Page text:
Castor sugar, or caster sugar, is finely ground granulated table sugar. It sells in the United States at gourmet and specialty food shops and on Amazon.com, either as a baking ingredient or a bartender's essential.
The small granules of castor sugar tend to dissolve quickly and readily in cold fluids, so it is a staple ingredient behind most professional bars. Similarly, the ease and swiftness with which castor sugar dissolves typically yields more favorable results in baking, particularly during the prep stages.
The finer crystals dissolve in room temperature concoctions, which helps to incorporate air into shortening during the creaming process as well as control granularity in a smooth mixture, such as a meringue, a frosting or a sweet soufflé.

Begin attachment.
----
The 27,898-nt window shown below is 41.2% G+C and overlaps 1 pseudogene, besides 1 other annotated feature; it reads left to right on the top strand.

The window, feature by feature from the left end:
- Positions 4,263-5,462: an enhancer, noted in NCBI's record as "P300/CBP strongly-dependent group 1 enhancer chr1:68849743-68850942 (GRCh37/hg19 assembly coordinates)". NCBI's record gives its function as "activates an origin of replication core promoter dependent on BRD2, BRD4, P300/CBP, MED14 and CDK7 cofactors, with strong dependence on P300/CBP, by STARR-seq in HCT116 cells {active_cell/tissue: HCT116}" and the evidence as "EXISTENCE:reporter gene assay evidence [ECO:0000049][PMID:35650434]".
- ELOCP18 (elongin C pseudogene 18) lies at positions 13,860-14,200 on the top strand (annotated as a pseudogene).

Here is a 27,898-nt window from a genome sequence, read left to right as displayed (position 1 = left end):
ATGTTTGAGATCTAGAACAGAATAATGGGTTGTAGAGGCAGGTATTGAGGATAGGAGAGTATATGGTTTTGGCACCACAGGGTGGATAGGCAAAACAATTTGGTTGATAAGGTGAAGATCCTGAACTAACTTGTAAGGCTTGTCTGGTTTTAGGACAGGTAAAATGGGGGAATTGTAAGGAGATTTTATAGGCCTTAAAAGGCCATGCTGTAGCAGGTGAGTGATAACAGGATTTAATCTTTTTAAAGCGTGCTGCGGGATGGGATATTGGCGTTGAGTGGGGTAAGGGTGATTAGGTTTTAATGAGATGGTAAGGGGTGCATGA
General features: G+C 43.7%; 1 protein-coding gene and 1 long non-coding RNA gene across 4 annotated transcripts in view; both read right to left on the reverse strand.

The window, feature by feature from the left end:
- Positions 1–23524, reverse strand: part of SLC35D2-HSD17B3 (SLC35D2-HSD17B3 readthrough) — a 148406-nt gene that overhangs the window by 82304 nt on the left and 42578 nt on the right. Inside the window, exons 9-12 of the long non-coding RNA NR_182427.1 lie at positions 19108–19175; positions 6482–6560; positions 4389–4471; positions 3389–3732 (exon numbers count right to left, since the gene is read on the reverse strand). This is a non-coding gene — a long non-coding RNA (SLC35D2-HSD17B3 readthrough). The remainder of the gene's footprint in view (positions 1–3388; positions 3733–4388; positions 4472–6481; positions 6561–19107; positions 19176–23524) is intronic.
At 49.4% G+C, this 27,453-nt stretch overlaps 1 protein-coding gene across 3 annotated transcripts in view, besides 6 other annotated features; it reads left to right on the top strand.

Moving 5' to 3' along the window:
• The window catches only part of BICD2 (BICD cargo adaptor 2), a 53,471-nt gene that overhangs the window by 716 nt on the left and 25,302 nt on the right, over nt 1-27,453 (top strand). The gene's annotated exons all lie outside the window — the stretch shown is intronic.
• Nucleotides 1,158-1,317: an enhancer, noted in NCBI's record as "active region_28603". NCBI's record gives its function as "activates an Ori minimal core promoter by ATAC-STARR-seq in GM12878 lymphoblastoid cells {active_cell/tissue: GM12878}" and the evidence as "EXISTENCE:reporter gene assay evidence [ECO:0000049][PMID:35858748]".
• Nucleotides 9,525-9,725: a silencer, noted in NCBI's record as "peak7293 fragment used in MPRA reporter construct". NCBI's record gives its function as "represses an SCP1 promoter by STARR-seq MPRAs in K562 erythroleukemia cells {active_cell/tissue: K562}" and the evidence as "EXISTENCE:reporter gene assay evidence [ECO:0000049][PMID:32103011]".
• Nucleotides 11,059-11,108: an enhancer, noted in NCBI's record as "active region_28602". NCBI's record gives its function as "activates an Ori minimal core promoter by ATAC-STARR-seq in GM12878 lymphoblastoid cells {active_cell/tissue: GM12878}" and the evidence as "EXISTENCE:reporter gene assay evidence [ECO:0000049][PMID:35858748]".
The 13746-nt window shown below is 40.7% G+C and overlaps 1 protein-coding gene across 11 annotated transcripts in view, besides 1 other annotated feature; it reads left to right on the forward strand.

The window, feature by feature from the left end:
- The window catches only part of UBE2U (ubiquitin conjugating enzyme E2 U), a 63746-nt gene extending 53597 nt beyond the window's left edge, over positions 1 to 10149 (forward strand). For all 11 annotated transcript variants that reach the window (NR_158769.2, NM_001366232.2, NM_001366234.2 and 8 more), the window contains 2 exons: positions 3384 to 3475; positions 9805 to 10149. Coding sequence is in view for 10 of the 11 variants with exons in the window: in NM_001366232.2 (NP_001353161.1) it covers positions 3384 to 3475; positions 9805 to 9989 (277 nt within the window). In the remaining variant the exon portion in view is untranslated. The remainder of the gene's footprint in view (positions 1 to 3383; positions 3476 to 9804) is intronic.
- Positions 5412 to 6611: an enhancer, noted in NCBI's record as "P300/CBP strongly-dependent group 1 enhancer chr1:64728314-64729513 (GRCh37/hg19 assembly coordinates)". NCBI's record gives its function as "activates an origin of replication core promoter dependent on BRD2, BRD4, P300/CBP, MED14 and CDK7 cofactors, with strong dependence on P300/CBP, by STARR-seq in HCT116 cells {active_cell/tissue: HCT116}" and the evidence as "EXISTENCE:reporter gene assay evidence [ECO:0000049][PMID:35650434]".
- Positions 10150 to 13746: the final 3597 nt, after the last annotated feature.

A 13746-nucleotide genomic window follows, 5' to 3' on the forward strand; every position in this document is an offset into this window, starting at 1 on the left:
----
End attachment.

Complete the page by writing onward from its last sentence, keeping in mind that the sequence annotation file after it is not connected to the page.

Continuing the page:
Although superfine sugar is available in the states, castor sugar is actually a British equivalent. "Castor" refers to a type of shaker that British food manufacturers package the sugar within. Despite interchangeable references, castor sugar and confectioner's sugar are not the same. Confectioner's sugar is table sugar ground to a powder and mixed with cornstarch.
Processing table sugar for two to three minutes in a food processor fitted with an "S" blade yields the homemade equivalent of castor sugar, according to BeardandBonnet.com. As of 2015, Amazon.com sells 12-ounce bottles and one-pound bags of castor sugar for approximately $8 and $15, respectively.